Publications

2006
Mexico City in the 21st Century: Facing the Social, Spatial, and Employment Challenges Ahead
Diane E. Davis. 2006. “Mexico City in the 21st Century: Facing the Social, Spatial, and Employment Challenges Ahead.” Urban Age Newsletter (LSE).
Review of Political Institutions by Joseph Colomer
Diane E. Davis. 2006. “Review of Political Institutions by Joseph Colomer.” Journal of Political and Military Sociology.
Review of The Mexico City Reader edited by Rubén Gallo
Diane E. Davis. 2006. “Review of The Mexico City Reader edited by Rubén Gallo.” Journal of Latin American Studies, 38, 3.
Scales of Conflict, Spaces of Contention
Diane E. Davis. 2006. “Scales of Conflict, Spaces of Contention.” Block # 03 (in English and Hebrew), special Issue on Y-UTOPIA.
Speaking to the Silences: Do We Need a Sociology for the Post-9-11 World?
Diane E. Davis. 2006. “Speaking to the Silences: Do We Need a Sociology for the Post-9-11 World?” International Journal of Politics, Culture, and Society, 18, 3-4, Pp. 293-311. Publisher's VersionAbstract
Using a sociology of knowledge framing, this essay highlights how and why the sociological imagination presented by leading European and American scholars showcased in this special issue offers a relatively hopeful assessment of recent transformations. It then questions the extent to which the same optimism prevails for scholars, and citizens, of the poorer, less advanced countries of the world. It not only suggests that many of the fundamental sociological transformations associated with the contemporary era, ranging from globalization of economy, the rise of internet technology, the decline of the nation state, and the rise of more cosmopolitan identities, are unevenly distributed around the world. It also argues that their political social, and economic impact will vary, depending on history and developmental context. The essay further suggests that precisely because of the statist and protectionist legacies of late development, many of the same transformations that bring positive gains in the advanced capitalist world, signal troubles ahead for the developing world and its future. The essay draws to a close with a more focused examination of the dark side of recent transformations, evident in such problems as unchecked violence and regional or ethnic fragmentation across major swathes of the global south. Such developments, the essay concludes, should sustain the call for a more "pluralist" sociological imagination for the new millennium, one that can take into account differences within and between various countries around the globe, while also advancing our normative understanding of what it would take to make "global society" possible.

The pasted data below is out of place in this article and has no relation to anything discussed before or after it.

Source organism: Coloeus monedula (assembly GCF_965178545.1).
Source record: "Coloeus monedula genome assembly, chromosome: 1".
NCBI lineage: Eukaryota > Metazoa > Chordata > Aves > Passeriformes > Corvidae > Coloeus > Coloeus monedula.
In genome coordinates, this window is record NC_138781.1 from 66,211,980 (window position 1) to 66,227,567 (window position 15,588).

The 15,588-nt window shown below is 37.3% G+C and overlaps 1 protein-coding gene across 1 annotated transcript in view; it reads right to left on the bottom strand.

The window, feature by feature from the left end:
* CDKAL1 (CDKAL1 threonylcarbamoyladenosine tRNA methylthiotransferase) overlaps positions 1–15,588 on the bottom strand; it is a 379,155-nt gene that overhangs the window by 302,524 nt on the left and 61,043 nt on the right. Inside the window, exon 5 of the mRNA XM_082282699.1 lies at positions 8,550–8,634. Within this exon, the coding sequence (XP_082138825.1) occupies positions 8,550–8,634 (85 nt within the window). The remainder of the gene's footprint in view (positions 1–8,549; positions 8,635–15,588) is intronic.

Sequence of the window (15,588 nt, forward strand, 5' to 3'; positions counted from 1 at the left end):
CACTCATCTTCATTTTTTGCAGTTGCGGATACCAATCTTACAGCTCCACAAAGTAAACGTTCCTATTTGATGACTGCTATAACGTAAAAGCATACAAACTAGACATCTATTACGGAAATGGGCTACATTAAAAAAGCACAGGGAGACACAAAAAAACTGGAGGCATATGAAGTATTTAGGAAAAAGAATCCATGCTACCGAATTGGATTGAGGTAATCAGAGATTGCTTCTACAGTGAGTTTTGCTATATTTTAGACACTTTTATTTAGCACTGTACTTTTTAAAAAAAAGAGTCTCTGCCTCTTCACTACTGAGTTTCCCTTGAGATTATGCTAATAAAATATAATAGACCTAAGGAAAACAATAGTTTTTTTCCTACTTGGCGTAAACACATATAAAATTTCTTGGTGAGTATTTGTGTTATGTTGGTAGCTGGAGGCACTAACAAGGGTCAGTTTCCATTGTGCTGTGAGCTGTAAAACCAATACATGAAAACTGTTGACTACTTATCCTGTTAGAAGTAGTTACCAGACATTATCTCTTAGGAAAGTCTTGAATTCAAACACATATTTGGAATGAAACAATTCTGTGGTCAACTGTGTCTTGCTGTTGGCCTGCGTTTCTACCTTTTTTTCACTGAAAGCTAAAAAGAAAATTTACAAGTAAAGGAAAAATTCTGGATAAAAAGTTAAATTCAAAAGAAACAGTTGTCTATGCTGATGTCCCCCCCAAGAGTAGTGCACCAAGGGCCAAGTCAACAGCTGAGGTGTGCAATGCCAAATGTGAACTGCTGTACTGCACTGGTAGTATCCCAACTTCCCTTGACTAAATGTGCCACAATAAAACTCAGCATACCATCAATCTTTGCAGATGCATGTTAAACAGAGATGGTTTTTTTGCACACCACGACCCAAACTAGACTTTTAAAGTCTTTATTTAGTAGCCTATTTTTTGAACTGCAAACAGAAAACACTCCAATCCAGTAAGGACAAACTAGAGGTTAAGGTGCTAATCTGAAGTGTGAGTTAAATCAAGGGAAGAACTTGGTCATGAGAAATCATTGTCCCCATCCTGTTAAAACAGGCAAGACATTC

Undermining the Rule of Law: Democratization and the Dark Side of Police Reform in Mexico
Diane E. Davis. 2006. “Undermining the Rule of Law: Democratization and the Dark Side of Police Reform in Mexico.” Latin American Politics and Society, 48, 1, Pp. 55-86. Publisher's VersionAbstract
This article asks whether democratization, under certain historical conditions, may relate to the deteriorating rule of law. Focusing on Mexico City, where police corruption is significant, this study argues that the institutionalized legacies of police power inherited from Mexico's one-party system have severely constrained its newly democratic state's efforts to reform the police. Mexico's democratic transition has created an environment of partisan competition that, combined with decentralization of the state and fragmentation of its coercive and administrative apparatus, exacerbates intrastate and bureaucratic conflicts. These factors prevent the government from reforming the police sufficiently to guarantee public security and earn citizen trust, even as the same factors reduce capacity, legitimacy, and citizen confidence in both the police and the democratically elected state. This article suggests that when democracy serves to undermine rather than strengthen the rule of law, more democracy can actually diminish democracy and its quality.
2005
Cities in Global Context: A Brief Intellectual History
Diane E. Davis. 2005. “Cities in Global Context: A Brief Intellectual History.” International Journal of Urban and Regional Research, 29, 1, Pp. 92-109. Publisher's VersionAbstract